It's not just Tesla
The issue of direct auto sales is frequently in the public eye these days because of Tesla. Tesla does not work with car dealerships. Instead, the company owns its own showrooms and sells cars directly to consumers. Every once in a while a state acts to ban these direct sales (it was Michigan most recently), and stories get written about it. But the real story here is much more general than Tesla. As Federal Trade Commission economists have written, protectionist laws that defend the interests of car dealerships over the broader public exist all across America.
The only reason Tesla is able to sell directly at all is these laws are frequently written so as to protect existing dealership networks. Since Tesla is brand new, it has no existing dealer networks to circumvent, and it is able to operate legally in many states until new laws are passed to block it.
These fights that are playing out sporadically around the country are important. Most people aren't in the market for an $85,000 electric luxury car and won't be for the foreseeable future. But buyers of F-150s and Accords and Camrys and Fusions deserve the benefits of direct sales as well. That means not just fighting back against efforts to add new anti-Tesla provisions to existing state laws, but actually rolling back the tangled web of anti-competitive rules currently in place.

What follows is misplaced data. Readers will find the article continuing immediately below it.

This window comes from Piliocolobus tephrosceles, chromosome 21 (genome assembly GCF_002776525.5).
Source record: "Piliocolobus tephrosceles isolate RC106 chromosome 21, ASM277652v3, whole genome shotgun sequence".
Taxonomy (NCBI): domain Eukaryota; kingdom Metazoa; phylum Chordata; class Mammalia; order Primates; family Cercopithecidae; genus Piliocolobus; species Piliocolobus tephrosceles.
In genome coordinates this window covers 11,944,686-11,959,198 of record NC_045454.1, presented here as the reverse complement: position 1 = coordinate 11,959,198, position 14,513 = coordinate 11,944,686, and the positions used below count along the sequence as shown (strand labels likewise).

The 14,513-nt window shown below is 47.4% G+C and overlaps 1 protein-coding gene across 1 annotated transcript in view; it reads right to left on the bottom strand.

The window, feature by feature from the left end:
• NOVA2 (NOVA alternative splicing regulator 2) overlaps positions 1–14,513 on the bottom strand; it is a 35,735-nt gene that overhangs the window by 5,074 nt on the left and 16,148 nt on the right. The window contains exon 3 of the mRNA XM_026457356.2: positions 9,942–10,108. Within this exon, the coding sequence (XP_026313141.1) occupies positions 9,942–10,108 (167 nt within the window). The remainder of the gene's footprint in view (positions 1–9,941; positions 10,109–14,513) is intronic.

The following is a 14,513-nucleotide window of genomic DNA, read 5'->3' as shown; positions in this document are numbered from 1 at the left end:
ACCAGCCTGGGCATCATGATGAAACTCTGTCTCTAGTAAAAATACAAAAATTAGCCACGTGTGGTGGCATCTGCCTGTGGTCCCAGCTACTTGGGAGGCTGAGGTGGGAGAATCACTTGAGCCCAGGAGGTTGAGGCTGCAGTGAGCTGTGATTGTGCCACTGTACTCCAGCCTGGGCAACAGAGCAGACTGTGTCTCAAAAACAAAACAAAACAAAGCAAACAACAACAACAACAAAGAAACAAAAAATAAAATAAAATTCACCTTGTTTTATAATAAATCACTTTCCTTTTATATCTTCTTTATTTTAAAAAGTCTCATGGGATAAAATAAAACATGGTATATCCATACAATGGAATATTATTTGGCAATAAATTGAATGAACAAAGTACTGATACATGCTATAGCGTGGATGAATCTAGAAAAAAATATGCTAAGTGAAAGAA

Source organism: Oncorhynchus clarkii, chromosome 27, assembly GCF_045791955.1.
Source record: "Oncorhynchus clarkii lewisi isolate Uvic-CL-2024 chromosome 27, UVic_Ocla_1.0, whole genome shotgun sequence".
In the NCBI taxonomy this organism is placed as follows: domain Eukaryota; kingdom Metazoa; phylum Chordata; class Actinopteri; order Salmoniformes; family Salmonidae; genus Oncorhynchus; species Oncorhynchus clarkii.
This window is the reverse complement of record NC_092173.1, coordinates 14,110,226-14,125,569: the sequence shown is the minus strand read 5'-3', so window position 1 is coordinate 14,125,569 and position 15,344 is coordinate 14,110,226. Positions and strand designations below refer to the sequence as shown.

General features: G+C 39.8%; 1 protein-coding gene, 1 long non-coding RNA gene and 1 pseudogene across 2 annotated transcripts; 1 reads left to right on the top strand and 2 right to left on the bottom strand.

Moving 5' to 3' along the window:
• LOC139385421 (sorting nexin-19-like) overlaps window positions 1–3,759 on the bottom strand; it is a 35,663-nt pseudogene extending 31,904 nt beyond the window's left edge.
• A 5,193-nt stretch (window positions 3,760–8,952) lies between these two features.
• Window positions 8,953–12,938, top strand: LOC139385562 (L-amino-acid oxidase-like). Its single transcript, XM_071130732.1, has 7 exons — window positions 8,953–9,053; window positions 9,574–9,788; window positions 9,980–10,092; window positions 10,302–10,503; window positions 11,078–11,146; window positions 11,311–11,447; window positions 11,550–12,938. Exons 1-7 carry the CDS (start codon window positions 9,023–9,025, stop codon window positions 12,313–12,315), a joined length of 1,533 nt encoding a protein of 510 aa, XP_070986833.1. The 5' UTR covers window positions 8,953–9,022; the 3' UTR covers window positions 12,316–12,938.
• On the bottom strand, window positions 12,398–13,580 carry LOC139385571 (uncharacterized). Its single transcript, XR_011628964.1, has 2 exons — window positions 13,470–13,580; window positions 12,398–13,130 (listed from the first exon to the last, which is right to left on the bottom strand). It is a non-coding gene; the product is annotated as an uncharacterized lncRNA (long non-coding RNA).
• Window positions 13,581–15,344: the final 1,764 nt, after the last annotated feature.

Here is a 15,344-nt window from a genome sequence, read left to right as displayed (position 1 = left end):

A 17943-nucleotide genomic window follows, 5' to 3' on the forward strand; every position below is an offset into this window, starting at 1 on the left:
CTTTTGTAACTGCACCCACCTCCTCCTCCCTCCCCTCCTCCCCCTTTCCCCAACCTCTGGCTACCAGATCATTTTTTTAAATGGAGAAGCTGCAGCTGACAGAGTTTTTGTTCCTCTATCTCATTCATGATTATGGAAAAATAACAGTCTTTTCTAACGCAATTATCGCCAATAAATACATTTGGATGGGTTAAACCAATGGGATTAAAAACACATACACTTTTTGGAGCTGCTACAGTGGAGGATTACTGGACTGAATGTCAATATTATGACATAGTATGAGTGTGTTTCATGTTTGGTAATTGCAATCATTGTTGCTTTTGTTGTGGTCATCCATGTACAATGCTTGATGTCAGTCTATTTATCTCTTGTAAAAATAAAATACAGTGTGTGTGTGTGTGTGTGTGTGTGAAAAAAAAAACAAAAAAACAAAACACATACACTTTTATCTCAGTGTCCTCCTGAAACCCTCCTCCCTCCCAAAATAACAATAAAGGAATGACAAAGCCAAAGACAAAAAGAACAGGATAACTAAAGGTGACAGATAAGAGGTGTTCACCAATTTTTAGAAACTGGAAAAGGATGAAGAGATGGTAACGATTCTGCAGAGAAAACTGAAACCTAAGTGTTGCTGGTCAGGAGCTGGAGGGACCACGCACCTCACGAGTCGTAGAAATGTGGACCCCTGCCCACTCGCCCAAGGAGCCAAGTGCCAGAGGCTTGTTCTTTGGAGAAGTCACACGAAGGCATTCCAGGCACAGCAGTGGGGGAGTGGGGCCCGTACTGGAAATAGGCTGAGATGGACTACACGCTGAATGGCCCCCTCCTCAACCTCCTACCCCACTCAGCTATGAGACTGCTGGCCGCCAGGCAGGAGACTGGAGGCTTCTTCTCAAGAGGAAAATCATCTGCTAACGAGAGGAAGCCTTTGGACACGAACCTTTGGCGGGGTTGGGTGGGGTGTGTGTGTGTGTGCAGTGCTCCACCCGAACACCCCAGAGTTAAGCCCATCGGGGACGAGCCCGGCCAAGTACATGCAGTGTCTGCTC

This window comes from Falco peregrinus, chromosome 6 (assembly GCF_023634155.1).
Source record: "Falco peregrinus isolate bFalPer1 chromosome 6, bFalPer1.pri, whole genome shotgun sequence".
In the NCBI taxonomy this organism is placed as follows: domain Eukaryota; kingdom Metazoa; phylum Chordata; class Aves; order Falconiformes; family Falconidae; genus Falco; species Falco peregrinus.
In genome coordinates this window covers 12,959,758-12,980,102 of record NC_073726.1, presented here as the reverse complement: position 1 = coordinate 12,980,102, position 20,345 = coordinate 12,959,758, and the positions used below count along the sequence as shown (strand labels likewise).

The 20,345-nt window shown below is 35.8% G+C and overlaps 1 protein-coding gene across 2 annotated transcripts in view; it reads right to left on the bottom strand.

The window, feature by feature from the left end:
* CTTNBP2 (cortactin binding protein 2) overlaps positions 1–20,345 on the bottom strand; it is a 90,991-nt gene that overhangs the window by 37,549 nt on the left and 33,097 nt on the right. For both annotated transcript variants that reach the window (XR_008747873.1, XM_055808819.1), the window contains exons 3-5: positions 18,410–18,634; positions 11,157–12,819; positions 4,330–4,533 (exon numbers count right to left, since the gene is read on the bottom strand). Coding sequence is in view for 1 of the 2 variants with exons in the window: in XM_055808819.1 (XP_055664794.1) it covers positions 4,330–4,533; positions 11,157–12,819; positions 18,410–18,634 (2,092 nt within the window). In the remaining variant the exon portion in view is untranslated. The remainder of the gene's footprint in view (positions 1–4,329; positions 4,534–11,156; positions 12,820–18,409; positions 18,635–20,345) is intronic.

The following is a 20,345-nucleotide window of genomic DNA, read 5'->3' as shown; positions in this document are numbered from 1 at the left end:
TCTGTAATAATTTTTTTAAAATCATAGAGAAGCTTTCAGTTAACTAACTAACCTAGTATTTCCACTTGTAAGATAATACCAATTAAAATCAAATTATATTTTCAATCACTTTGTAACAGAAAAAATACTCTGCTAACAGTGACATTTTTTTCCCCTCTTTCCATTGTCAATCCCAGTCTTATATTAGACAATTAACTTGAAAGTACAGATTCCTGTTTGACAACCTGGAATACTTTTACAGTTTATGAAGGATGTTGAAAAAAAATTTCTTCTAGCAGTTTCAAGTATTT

A national problem needs a federal solution
Legal restrictions on direct car sales are typically a matter for state law. But the problem of excessively expensive, time-consuming, and choice-restricting auto purchases is a national one. It deserves a federal solution. What's more, it likely needs a federal solution.
One reason dealers are so effective in lobbying state legislatures is that typically a car dealership company is local, while the manufacturer is out of state. What's more, citizens simply don't pay much attention to state politics, making it even more of a plaything for special interest lobbies. It's striking that dealer-coddling protectionist measures are just as likely to be supported by theoretically market-loving Republicans like Michigan Gov. Rick Snyder as anyone else.
At the national level, a coalition for reform could be built on legislators from car-manufacturing regions, principled free marketeers, and reform-oriented liberals. The fact that the Obama administration's economic team has already weighed in against direct sale bans gestures toward the possibility of bipartisan cooperation.
What the FTC doesn't have is an actual proposal. But while the federal government can't directly step in and repeal state-level bans on direct auto sales, it can take advantage of the large federal role in transportation finance. A quarter of all transportation funding flows from Washington through various grant programs. Some of that money should be set aside in a "best practices" pool and made available to states that allow for open entry into the car-selling market, while states that refuse to reform will lose out.
American consumers spend more than $60 billion at new car dealerships each month. A change in legal regime that might reduce prices by 6 to 8 percent of that total while also reducing hassles would be a huge win. And while like any useful reform it would face special interest opposition, car dealership reform doesn't force anyone to cross any ideological red lines in gridlocked Washington.